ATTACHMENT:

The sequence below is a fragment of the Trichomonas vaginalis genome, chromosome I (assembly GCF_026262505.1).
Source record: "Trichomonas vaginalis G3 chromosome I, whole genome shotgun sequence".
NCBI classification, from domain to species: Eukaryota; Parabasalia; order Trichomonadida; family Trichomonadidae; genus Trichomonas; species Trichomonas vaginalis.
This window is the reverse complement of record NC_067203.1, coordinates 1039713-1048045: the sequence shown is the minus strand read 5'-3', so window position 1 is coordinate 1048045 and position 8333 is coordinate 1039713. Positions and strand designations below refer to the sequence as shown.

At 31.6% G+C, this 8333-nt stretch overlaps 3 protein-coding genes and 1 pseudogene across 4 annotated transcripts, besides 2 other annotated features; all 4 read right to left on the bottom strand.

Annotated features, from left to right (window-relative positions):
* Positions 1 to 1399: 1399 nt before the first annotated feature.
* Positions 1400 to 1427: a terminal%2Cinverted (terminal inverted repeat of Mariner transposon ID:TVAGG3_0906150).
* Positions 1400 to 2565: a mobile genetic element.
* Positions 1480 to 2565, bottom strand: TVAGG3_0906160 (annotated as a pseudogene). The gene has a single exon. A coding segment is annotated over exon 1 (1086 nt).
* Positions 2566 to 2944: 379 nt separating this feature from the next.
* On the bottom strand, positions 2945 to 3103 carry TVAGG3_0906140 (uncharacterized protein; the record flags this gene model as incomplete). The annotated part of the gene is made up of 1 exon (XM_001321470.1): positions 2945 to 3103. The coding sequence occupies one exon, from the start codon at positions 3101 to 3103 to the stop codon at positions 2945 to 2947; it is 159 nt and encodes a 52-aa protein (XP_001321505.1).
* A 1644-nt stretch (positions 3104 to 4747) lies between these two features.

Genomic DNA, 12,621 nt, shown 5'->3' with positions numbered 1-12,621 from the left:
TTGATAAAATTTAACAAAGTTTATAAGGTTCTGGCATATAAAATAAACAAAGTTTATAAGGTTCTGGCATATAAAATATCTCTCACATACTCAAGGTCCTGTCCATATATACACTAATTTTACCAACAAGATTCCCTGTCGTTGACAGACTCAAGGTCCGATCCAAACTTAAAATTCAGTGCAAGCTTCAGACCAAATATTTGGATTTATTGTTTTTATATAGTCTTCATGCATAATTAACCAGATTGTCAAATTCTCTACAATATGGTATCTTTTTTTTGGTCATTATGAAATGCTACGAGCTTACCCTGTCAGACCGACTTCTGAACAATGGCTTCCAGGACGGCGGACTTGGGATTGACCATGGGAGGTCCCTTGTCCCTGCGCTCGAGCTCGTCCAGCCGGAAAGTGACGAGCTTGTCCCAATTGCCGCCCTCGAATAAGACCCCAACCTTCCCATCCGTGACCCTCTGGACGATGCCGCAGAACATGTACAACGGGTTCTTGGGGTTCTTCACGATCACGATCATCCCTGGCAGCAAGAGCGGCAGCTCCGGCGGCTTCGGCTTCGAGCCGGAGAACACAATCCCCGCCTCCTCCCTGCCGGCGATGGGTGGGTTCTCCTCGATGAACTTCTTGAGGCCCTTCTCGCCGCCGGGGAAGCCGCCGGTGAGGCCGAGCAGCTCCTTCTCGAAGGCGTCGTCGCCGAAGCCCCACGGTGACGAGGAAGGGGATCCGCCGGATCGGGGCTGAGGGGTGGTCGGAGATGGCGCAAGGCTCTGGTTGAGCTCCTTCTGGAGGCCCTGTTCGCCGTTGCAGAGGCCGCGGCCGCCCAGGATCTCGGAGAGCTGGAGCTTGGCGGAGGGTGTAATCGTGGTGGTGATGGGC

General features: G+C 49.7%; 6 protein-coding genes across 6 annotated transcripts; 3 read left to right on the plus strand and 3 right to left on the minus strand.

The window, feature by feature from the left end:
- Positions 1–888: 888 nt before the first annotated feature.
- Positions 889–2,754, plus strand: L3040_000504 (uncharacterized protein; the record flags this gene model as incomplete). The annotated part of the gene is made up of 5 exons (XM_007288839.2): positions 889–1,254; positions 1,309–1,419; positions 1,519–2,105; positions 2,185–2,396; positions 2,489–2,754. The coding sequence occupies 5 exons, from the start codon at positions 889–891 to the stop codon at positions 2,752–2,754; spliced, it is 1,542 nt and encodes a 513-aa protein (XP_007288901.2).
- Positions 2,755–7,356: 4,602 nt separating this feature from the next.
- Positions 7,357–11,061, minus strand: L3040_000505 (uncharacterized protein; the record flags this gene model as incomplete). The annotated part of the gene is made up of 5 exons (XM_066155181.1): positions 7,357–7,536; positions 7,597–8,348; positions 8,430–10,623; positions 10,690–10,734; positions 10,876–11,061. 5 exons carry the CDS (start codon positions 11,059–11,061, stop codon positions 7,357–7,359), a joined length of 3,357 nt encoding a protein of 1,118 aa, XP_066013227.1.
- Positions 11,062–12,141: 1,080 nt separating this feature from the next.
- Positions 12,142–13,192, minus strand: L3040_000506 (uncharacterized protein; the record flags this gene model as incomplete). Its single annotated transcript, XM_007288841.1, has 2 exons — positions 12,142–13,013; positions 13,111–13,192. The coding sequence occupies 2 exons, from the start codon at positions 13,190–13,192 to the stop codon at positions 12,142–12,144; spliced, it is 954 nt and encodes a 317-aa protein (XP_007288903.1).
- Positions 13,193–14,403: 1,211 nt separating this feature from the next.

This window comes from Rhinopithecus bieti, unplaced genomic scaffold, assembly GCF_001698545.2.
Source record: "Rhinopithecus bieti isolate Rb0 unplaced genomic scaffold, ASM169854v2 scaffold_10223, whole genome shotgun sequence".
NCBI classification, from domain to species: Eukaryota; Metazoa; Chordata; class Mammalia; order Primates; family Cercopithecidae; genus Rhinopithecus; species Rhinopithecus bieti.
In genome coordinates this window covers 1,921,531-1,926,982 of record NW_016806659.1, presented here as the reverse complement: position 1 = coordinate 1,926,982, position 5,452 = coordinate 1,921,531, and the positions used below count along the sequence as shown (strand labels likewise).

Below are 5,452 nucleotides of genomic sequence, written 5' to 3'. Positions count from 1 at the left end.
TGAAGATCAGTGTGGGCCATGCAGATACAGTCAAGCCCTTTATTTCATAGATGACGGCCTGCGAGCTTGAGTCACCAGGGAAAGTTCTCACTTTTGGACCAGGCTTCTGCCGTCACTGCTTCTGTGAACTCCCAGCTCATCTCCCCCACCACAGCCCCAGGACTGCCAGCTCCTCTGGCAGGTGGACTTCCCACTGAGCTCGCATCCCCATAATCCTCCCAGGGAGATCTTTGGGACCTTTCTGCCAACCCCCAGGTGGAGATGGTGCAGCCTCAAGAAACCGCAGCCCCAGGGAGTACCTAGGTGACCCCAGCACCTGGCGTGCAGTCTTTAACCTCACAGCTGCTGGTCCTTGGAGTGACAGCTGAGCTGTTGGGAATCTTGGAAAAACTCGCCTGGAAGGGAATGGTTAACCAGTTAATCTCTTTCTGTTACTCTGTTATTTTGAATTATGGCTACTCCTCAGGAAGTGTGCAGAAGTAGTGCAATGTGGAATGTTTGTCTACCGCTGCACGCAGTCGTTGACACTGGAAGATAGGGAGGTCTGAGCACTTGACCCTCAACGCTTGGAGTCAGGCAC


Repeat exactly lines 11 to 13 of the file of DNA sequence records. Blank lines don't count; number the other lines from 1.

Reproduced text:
* Positions 2566 to 2944: 379 nt separating this feature from the next.
* On the bottom strand, positions 2945 to 3103 carry TVAGG3_0906140 (uncharacterized protein; the record flags this gene model as incomplete). The annotated part of the gene is made up of 1 exon (XM_001321470.1): positions 2945 to 3103. The coding sequence occupies one exon, from the start codon at positions 3101 to 3103 to the stop codon at positions 2945 to 2947; it is 159 nt and encodes a 52-aa protein (XP_001321505.1).
* A 1644-nt stretch (positions 3104 to 4747) lies between these two features.